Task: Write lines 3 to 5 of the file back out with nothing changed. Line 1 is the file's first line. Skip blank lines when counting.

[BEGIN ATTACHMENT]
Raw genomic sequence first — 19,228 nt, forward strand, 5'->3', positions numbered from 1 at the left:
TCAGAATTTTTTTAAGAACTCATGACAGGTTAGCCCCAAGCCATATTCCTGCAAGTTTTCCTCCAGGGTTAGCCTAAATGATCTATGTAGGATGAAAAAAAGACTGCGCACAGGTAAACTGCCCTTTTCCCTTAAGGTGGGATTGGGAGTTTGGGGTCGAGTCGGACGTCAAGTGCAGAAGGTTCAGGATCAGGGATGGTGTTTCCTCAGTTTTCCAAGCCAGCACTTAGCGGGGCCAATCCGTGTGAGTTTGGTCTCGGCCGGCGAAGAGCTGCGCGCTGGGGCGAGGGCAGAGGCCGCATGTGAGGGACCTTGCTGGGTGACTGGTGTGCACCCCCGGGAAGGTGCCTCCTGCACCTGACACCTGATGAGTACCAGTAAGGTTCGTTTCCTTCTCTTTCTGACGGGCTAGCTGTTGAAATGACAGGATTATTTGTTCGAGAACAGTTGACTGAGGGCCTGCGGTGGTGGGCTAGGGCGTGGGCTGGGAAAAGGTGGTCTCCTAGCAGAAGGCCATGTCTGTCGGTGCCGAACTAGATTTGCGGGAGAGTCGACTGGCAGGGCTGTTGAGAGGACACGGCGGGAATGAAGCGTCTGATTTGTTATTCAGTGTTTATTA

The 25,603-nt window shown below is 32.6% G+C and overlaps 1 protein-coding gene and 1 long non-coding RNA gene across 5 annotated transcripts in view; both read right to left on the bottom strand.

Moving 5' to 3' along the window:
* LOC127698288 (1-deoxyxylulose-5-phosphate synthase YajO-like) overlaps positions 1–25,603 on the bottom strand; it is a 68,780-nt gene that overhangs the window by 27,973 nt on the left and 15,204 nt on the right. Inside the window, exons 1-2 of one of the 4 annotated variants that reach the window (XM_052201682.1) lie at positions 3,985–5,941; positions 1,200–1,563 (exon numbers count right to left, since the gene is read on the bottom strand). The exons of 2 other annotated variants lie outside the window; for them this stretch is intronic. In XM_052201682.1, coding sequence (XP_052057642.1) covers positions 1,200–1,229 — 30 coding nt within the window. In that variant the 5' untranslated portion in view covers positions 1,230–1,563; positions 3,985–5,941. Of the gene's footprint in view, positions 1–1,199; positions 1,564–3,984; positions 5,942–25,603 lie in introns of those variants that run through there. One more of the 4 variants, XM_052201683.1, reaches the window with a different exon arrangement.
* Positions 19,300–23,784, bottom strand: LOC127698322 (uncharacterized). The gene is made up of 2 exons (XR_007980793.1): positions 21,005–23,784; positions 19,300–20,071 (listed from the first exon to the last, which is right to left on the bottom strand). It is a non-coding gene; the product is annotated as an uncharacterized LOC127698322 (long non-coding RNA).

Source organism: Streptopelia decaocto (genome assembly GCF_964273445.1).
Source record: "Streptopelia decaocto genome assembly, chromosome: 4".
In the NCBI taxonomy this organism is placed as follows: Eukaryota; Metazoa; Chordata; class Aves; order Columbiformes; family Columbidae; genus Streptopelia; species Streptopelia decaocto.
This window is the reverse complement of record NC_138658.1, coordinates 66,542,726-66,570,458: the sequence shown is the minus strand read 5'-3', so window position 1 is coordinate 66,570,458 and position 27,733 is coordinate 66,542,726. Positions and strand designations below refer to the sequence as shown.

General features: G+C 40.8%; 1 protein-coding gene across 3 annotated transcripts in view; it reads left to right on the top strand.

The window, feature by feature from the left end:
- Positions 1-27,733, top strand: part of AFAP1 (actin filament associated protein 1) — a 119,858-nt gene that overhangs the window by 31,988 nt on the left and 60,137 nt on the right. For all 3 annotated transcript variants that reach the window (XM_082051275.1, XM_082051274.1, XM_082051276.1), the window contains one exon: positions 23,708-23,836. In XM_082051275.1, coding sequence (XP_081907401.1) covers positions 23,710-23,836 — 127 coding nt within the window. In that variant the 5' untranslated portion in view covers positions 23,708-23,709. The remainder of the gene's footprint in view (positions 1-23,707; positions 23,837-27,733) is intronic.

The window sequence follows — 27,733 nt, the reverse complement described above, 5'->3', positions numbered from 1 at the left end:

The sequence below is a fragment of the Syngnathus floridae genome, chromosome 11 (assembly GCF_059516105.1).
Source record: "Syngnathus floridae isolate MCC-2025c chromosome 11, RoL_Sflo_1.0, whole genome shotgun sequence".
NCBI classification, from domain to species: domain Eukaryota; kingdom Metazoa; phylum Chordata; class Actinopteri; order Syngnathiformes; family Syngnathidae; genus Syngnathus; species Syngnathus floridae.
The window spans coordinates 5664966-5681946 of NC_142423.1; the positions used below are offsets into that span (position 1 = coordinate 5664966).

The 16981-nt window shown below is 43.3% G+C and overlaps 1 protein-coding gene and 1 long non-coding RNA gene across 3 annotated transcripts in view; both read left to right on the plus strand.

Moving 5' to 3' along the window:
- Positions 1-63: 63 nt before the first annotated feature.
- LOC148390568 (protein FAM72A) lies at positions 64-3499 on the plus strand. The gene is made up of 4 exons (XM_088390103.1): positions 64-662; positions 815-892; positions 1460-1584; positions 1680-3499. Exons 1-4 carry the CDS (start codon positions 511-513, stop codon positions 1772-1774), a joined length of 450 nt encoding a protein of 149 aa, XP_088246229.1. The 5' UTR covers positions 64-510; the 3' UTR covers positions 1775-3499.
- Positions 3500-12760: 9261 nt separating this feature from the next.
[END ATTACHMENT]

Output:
The 25,603-nt window shown below is 32.6% G+C and overlaps 1 protein-coding gene and 1 long non-coding RNA gene across 5 annotated transcripts in view; both read right to left on the bottom strand.

Moving 5' to 3' along the window:
* LOC127698288 (1-deoxyxylulose-5-phosphate synthase YajO-like) overlaps positions 1–25,603 on the bottom strand; it is a 68,780-nt gene that overhangs the window by 27,973 nt on the left and 15,204 nt on the right. Inside the window, exons 1-2 of one of the 4 annotated variants that reach the window (XM_052201682.1) lie at positions 3,985–5,941; positions 1,200–1,563 (exon numbers count right to left, since the gene is read on the bottom strand). The exons of 2 other annotated variants lie outside the window; for them this stretch is intronic. In XM_052201682.1, coding sequence (XP_052057642.1) covers positions 1,200–1,229 — 30 coding nt within the window. In that variant the 5' untranslated portion in view covers positions 1,230–1,563; positions 3,985–5,941. Of the gene's footprint in view, positions 1–1,199; positions 1,564–3,984; positions 5,942–25,603 lie in introns of those variants that run through there. One more of the 4 variants, XM_052201683.1, reaches the window with a different exon arrangement.